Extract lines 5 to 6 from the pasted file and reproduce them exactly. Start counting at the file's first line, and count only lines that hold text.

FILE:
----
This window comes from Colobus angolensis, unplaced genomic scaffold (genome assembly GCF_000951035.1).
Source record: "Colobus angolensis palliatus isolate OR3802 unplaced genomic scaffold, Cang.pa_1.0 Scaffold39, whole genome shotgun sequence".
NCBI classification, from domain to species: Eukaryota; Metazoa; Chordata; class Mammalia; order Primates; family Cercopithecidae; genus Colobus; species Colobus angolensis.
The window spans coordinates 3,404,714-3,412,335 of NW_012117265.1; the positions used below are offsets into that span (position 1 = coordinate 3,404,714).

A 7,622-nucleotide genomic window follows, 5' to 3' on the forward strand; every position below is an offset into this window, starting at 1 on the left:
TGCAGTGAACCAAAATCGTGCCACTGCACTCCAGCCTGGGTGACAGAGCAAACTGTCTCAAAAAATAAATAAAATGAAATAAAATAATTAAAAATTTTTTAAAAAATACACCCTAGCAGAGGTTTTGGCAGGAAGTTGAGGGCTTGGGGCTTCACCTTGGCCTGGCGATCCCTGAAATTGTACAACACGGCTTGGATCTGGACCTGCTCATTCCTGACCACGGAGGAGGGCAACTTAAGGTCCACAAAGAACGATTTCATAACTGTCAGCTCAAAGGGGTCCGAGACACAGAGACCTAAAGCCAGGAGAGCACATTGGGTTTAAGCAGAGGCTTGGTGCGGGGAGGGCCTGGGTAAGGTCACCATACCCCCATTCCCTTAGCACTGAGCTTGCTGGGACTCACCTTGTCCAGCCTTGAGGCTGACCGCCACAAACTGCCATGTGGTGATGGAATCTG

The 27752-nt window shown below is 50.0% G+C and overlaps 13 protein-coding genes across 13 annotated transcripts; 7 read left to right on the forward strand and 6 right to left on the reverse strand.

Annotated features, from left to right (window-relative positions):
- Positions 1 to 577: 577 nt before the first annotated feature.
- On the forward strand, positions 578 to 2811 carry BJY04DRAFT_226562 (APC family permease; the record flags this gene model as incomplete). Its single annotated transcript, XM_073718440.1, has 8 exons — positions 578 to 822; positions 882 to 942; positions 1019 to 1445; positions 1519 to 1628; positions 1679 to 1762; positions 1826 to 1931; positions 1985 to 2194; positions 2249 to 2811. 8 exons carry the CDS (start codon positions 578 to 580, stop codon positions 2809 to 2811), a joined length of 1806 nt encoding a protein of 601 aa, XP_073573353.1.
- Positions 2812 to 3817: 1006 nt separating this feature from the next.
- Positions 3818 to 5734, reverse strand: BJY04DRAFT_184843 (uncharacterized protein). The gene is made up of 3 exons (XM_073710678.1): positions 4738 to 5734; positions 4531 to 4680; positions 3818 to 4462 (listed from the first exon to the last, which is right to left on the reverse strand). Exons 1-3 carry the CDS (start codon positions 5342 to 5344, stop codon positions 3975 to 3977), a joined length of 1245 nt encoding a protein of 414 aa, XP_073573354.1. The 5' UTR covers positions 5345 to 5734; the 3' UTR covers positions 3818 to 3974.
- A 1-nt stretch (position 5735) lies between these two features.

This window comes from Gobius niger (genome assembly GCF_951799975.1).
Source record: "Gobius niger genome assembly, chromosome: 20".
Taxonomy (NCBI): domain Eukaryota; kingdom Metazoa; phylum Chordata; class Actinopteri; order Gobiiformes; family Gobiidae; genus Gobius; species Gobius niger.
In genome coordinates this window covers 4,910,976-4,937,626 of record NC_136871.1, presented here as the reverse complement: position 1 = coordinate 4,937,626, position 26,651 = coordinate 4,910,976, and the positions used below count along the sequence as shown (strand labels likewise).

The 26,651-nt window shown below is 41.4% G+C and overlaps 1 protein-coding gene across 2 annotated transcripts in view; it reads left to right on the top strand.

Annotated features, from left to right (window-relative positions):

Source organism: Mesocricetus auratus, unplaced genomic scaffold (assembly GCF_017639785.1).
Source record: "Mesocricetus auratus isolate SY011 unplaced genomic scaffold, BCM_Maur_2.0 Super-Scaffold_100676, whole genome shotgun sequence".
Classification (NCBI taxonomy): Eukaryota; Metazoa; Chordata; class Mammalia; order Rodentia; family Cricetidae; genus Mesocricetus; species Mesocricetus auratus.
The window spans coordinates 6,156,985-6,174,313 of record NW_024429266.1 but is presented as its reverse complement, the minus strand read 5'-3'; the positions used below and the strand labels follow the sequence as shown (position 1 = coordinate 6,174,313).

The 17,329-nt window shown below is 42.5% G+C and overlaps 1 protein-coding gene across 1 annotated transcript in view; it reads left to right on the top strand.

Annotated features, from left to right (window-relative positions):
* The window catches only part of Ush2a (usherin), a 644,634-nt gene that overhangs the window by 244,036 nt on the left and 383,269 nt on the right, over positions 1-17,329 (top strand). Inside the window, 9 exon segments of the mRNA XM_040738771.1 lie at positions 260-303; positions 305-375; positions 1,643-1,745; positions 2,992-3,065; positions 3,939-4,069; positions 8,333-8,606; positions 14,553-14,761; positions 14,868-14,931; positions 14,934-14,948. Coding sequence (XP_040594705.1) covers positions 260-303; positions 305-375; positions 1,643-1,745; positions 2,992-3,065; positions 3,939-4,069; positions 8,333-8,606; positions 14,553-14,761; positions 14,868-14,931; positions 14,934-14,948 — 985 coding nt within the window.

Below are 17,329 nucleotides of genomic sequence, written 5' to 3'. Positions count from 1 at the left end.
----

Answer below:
A 7,622-nucleotide genomic window follows, 5' to 3' on the forward strand; every position below is an offset into this window, starting at 1 on the left:
TGCAGTGAACCAAAATCGTGCCACTGCACTCCAGCCTGGGTGACAGAGCAAACTGTCTCAAAAAATAAATAAAATGAAATAAAATAATTAAAAATTTTTTAAAAAATACACCCTAGCAGAGGTTTTGGCAGGAAGTTGAGGGCTTGGGGCTTCACCTTGGCCTGGCGATCCCTGAAATTGTACAACACGGCTTGGATCTGGACCTGCTCATTCCTGACCACGGAGGAGGGCAACTTAAGGTCCACAAAGAACGATTTCATAACTGTCAGCTCAAAGGGGTCCGAGACACAGAGACCTAAAGCCAGGAGAGCACATTGGGTTTAAGCAGAGGCTTGGTGCGGGGAGGGCCTGGGTAAGGTCACCATACCCCCATTCCCTTAGCACTGAGCTTGCTGGGACTCACCTTGTCCAGCCTTGAGGCTGACCGCCACAAACTGCCATGTGGTGATGGAATCTG